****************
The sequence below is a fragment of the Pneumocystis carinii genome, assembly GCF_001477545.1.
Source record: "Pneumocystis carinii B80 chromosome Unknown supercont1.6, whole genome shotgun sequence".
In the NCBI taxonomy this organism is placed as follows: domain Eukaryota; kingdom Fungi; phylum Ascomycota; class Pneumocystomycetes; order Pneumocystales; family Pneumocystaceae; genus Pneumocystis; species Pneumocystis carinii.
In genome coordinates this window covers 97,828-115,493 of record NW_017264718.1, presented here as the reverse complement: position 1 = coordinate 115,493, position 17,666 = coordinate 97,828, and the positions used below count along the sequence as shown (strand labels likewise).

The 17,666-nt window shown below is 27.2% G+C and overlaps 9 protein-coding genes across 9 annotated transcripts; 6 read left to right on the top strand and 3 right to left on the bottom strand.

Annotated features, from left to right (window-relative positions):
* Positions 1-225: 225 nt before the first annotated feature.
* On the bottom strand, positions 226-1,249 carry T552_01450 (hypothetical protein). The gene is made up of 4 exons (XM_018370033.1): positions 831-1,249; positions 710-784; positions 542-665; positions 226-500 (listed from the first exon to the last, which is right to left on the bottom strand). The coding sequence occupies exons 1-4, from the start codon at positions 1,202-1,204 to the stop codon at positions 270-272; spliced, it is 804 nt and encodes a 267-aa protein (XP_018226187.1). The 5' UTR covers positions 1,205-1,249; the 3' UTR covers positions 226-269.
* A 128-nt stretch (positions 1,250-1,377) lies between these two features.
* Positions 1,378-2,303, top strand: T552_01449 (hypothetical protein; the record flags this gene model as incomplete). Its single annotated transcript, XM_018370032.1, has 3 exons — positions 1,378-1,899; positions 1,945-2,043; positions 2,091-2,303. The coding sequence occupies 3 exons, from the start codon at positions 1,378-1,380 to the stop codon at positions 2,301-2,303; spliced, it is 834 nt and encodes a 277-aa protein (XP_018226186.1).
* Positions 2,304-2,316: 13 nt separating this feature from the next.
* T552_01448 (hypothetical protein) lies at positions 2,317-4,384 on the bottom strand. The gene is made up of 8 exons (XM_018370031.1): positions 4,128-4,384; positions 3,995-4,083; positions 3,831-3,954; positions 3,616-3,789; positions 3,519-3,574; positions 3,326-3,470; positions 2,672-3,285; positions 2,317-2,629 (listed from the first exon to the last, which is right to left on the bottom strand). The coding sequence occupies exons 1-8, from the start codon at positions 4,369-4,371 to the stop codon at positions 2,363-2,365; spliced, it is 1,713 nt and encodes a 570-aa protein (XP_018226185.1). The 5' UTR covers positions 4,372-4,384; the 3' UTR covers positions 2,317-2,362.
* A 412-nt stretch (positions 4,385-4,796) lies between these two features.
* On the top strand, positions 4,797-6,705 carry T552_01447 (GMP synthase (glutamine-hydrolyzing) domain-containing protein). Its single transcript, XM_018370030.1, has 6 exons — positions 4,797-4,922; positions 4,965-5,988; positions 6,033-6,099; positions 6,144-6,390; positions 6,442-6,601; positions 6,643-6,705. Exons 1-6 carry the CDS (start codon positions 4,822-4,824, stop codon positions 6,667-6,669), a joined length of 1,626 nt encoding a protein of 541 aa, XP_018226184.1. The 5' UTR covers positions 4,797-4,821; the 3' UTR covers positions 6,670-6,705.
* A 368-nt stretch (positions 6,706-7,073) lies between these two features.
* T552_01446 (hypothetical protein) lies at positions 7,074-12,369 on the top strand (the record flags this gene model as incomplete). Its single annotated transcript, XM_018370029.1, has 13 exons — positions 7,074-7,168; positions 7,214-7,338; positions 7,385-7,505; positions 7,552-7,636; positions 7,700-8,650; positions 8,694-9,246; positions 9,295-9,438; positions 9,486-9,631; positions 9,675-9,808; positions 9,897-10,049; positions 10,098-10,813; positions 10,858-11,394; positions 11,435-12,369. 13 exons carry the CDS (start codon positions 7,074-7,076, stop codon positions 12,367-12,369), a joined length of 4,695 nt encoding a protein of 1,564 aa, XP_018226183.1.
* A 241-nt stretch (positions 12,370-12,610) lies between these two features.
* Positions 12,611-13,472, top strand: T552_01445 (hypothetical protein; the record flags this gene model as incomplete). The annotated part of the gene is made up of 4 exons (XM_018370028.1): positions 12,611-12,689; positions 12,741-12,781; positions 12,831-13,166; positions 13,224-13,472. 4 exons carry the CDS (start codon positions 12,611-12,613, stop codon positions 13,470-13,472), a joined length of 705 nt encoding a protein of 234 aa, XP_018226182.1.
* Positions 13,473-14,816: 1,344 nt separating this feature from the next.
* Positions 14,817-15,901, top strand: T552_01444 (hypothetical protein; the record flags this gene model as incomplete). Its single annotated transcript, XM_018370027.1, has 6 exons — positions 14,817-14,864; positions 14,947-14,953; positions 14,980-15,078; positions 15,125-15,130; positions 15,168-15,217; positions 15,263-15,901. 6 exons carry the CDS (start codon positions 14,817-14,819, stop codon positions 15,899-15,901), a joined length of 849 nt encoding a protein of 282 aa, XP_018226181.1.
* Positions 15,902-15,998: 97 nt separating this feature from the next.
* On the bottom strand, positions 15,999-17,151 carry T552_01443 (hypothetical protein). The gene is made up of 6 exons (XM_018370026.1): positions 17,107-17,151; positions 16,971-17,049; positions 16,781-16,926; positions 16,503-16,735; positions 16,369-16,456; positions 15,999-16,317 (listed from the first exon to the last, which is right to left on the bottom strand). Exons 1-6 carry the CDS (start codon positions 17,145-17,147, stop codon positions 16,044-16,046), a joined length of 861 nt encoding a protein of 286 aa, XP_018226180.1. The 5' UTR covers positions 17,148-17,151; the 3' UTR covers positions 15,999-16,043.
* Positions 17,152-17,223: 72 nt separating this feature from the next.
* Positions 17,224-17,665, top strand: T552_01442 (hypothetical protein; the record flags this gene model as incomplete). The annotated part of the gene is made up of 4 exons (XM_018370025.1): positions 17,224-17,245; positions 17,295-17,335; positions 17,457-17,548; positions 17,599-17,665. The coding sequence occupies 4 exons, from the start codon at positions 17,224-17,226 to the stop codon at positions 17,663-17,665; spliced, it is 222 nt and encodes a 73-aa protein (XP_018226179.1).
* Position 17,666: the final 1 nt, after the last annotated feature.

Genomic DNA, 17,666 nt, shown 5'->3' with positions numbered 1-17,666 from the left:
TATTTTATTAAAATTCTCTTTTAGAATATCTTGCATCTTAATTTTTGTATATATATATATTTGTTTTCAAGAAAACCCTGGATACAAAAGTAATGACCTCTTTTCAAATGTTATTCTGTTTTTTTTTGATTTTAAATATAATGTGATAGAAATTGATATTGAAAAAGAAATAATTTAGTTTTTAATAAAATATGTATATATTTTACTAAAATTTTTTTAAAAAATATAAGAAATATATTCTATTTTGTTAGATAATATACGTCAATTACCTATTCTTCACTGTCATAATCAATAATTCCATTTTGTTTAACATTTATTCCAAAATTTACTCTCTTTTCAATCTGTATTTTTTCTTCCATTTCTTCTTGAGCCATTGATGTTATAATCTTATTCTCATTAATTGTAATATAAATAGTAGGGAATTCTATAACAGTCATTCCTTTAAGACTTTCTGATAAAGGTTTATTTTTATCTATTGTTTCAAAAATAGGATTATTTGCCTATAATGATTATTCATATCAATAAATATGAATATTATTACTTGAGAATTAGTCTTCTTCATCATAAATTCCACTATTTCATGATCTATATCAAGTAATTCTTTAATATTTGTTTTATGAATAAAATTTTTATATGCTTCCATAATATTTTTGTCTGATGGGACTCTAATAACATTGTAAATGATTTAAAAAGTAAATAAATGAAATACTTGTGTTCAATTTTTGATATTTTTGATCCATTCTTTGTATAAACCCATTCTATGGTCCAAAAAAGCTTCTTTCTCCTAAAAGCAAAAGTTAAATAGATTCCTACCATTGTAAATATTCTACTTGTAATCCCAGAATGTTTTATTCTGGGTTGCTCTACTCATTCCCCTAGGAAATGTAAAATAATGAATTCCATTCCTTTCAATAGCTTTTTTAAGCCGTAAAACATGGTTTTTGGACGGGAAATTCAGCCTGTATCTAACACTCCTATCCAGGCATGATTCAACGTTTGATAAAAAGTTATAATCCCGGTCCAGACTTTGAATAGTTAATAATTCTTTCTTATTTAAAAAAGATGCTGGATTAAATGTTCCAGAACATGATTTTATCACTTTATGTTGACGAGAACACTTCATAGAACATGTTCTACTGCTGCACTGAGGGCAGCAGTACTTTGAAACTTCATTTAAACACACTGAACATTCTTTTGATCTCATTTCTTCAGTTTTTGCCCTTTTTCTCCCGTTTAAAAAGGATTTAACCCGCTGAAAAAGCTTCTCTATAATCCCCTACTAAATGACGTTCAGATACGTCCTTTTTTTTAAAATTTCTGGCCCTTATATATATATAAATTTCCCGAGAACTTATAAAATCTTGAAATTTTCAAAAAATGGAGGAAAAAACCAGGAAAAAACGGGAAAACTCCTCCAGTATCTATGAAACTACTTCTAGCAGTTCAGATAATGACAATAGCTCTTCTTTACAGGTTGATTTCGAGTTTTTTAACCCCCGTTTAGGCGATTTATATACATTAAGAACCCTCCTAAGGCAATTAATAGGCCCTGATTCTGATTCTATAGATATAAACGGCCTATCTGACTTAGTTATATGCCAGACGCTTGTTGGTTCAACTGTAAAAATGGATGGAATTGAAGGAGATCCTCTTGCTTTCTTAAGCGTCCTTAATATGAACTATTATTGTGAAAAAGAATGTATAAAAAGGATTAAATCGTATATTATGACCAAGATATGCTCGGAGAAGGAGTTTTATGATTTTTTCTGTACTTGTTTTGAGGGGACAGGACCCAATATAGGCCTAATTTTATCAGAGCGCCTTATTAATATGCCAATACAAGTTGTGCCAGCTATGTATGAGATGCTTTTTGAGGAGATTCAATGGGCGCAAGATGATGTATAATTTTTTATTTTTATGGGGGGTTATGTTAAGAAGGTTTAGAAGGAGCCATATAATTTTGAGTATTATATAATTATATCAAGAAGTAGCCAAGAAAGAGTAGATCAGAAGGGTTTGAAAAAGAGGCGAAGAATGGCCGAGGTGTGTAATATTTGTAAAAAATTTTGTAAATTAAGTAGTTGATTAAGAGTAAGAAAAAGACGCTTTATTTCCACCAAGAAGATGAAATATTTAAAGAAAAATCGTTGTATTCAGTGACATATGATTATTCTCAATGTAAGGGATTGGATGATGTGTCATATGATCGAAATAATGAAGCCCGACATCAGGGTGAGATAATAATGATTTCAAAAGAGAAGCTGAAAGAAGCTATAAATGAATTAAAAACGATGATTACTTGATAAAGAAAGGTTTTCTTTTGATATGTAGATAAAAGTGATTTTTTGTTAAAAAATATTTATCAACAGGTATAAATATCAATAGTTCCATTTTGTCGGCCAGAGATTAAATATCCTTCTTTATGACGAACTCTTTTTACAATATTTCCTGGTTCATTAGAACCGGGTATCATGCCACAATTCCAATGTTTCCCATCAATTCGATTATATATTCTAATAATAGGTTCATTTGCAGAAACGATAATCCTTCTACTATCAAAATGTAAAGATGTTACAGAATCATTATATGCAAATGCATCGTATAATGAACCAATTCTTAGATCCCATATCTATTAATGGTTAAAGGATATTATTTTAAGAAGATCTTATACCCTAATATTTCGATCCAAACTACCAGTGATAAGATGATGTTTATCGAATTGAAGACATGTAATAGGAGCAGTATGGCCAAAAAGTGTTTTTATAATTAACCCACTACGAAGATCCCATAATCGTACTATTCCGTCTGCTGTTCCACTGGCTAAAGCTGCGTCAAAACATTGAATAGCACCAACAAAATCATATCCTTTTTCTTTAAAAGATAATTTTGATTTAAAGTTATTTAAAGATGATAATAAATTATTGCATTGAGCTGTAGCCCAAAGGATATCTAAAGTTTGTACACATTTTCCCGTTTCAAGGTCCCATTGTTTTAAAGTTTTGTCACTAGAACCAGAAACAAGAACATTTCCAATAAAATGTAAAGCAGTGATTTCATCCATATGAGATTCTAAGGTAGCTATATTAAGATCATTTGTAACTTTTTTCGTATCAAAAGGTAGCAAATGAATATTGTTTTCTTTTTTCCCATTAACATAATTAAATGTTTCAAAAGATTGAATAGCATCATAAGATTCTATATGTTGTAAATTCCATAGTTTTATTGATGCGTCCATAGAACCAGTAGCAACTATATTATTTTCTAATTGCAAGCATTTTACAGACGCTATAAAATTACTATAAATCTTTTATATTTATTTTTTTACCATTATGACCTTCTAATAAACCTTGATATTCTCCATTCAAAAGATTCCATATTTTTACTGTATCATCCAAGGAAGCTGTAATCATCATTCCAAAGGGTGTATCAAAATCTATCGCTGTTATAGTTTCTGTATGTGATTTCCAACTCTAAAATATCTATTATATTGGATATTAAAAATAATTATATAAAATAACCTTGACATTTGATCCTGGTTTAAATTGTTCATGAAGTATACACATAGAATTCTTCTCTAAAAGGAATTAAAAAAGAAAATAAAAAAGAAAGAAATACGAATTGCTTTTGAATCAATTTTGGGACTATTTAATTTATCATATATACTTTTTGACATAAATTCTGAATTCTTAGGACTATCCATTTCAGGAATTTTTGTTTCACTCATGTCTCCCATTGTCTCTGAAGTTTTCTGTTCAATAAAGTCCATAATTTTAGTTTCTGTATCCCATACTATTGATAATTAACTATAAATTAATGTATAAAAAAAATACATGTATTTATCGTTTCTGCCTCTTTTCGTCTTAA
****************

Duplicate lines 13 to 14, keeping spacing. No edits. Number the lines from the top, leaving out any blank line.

* A 412-nt stretch (positions 4,385-4,796) lies between these two features.
* On the top strand, positions 4,797-6,705 carry T552_01447 (GMP synthase (glutamine-hydrolyzing) domain-containing protein). Its single transcript, XM_018370030.1, has 6 exons — positions 4,797-4,922; positions 4,965-5,988; positions 6,033-6,099; positions 6,144-6,390; positions 6,442-6,601; positions 6,643-6,705. Exons 1-6 carry the CDS (start codon positions 4,822-4,824, stop codon positions 6,667-6,669), a joined length of 1,626 nt encoding a protein of 541 aa, XP_018226184.1. The 5' UTR covers positions 4,797-4,821; the 3' UTR covers positions 6,670-6,705.